Abstract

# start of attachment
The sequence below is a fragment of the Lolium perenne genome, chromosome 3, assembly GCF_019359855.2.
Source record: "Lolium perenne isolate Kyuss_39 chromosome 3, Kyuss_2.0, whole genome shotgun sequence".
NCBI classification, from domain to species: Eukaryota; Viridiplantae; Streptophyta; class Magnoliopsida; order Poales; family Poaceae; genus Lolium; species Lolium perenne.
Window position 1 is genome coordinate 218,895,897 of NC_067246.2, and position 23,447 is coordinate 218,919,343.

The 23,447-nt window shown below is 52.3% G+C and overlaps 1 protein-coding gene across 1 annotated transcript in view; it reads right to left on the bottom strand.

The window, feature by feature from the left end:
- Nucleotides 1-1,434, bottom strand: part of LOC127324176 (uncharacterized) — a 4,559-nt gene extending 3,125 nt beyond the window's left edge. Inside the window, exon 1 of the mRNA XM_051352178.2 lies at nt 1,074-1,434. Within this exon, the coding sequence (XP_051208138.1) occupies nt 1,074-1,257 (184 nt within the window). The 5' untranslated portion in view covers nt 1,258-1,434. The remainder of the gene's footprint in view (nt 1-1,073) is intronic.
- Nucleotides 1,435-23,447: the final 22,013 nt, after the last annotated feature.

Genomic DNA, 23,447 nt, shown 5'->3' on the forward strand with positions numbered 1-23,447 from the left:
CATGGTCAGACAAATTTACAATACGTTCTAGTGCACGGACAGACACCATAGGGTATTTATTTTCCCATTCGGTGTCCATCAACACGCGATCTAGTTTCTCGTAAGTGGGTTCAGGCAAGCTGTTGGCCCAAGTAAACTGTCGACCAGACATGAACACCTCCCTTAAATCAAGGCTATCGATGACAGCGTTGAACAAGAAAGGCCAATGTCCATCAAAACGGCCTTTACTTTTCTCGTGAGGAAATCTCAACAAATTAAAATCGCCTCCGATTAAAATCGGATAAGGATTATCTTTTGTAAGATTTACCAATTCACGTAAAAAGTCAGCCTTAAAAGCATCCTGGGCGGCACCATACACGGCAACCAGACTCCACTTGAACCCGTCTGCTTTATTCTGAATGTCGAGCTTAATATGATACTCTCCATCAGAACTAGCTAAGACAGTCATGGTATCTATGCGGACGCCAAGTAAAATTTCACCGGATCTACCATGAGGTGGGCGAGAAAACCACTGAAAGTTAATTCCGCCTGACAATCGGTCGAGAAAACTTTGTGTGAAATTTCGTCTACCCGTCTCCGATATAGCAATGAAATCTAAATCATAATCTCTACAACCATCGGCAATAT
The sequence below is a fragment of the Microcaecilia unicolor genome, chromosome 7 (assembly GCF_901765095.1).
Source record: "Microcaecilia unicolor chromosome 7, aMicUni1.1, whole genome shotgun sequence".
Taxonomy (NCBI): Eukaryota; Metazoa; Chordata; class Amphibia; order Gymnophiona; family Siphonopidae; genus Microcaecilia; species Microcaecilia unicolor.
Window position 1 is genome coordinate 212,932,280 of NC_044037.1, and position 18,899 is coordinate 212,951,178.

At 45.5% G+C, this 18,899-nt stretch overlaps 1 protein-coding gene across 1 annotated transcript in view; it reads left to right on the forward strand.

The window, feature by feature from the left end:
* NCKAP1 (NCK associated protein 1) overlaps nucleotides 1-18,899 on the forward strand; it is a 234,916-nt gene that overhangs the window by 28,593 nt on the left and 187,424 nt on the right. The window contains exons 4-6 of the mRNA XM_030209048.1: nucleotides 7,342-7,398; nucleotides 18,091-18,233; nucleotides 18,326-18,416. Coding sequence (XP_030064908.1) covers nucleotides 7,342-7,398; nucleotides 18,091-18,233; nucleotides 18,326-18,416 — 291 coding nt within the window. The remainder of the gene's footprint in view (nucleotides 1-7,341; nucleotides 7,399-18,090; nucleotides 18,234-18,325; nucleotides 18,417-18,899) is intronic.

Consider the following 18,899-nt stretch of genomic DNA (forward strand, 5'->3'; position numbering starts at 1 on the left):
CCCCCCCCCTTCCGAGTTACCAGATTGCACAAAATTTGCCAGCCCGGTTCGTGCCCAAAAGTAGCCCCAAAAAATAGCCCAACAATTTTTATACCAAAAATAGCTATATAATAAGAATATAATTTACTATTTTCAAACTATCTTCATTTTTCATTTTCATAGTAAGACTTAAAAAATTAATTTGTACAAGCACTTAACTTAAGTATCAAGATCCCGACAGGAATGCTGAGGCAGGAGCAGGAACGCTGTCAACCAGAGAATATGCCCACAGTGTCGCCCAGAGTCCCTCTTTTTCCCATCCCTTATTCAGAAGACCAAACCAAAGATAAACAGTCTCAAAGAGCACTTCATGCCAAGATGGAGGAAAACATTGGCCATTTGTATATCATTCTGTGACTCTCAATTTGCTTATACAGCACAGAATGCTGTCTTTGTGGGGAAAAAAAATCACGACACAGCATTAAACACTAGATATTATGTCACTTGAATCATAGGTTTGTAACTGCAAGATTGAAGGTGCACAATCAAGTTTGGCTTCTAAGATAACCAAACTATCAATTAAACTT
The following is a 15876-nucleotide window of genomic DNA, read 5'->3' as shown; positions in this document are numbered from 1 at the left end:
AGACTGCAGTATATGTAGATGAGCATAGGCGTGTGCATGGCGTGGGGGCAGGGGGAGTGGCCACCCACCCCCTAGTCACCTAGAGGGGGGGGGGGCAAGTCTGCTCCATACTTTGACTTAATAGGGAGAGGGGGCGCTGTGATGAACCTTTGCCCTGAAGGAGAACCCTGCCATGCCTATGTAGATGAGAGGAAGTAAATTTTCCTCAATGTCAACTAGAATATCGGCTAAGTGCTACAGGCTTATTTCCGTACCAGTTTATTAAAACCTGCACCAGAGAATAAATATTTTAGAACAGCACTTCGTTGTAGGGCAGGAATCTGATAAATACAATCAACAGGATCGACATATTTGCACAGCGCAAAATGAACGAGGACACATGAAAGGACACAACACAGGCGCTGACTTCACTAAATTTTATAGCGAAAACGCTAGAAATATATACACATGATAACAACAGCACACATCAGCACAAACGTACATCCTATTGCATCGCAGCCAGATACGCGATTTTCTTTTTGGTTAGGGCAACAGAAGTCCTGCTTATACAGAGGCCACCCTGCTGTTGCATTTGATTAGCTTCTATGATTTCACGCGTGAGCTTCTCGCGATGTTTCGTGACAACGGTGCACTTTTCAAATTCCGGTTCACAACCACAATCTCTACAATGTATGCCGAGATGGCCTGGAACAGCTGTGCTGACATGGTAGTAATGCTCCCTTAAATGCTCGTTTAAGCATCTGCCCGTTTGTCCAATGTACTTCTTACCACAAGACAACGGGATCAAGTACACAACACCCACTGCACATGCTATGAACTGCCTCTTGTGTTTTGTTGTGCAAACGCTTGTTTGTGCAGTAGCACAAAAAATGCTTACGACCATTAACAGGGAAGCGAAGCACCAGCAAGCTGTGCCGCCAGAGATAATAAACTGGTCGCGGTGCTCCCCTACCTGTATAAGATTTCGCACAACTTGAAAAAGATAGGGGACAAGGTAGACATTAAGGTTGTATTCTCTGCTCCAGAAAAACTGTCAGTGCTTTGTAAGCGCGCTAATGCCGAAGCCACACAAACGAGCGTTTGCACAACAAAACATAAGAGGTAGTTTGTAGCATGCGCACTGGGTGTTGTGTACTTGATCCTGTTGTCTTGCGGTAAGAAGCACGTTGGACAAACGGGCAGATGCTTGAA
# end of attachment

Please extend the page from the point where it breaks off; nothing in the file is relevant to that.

The Blue Ridge and Piedmont provinces of the Southern and Central Appalachians contain a series of massive sulfide deposits which are mined for copper, sulfur, iron with gold, and other by-products. The deposits at Ducktown, Tennessee, are the largest among them and one of the largest of this kind in the world. Eight tabular orebodies occur in the Ocoee metasediments of the Late Precambrian age more or less conformable to the enclosing host rocks. Orebodies are also surrounded by pronounced alteration zones with textures, mineralogy, and chemistry that distinguish them from the distant country rocks. Opinions regarding the origin of these massive sulfide deposits may be broadly classified as favoring either a metamorphic, a postmetamorphic hydrothermal, or syngenetic mode of formation.Rocks in the alteration zone are depleted in their delta 18 O values by approximately 2 per mil compared to the unaltered country rocks. Based on the average delta 18 O values, the following depletions are observed: quartz from 11.0 to 8.9, muscovite from 7.5 to 5.5, garnet from 7.0 to 4.7, biotite from 5.0 to 3.4, and calcite from 8.7 to 7.7 per mil SMOW. In the orebodies the average delta 18 O values are as follows: quartz = 9.5, calcite = 8.8, garnet = 4.7, and magnetite = 0.6 per mil SMOW. The delta 13 C values of calcite in the ore zone range from -13.4 to -17.4 and are similar to the values obtained in the alteration zone and the country rocks, which range from -15.2 to -20.2 per mil PDB. The minerals in the alteration zone and the country rocks show identical delta D values; -68 to -77 for biotite, -49 to -54 for muscovite, and -62 and -69 per mil SMOW for chlorite in the alteration zone.The quartz-magnetite isotopic temperatures in the orebodies range from 492 degrees to 541 degrees C and may be compared to the maximum quartz-biotite temperatures of 546 degrees C for the alteration zone and of 554 degrees C for the country rock. However, on the average slightly lower temperatures are observed in the alteration zone and the country rocks due to the effect of retrogression.The striking similarity of the delta 13 C and delta D values among the country rocks, the alteration zone, and the orebody suggests that the meteoric water recycled and maintained isotopic equilibrium with the metasediments and thus became metamorphogenic. In the ore zone a part of this water escaped through the shear zones during regional metamorphism and effectuated the alteration. The isotopic composition of this water was delta 18 O (sub H 2 O) = 5.4 to 7.0, delta D (sub H 2 O) = -33 to -36 per mil SMOW, and delta 13 C (sub CO 2 ) = -11.4 to -14.9 per mil PDB in the orebody and alteration zone and delta 18 O (sub H 2 O) = 7.2 to 8.5, delta D = -31 to -32 per mil SMOW, and delta 13 C (sub CO 2 ) = -12.7 to -16.7 per mil PDB in the distant country rock, assuming delta 13 C calcite nearly equal delta 13 C (sub Sigma C) . A preferential loss of CO 2 from the solutions is suggested as the process that probably caused the oxygen shift in the water. However, a magmatic water influencing the orebodies and the alteration zones cannot be totally ruled out.This isotopic study, along with the previously published ore fabric, sulfur isotope, and petrologic studies, indicates that the sulfides are partly pretectonic, probably syngenetic, and partly hydrothermal, formed by the remobilization of trace sedimentary sulfides and metals leached from the rocks during the period of regional metamorphism. The alteration around the orebodies took place in the descending stage of metamorphism as the influx of 18 O-depleted water through the shear zones continued.

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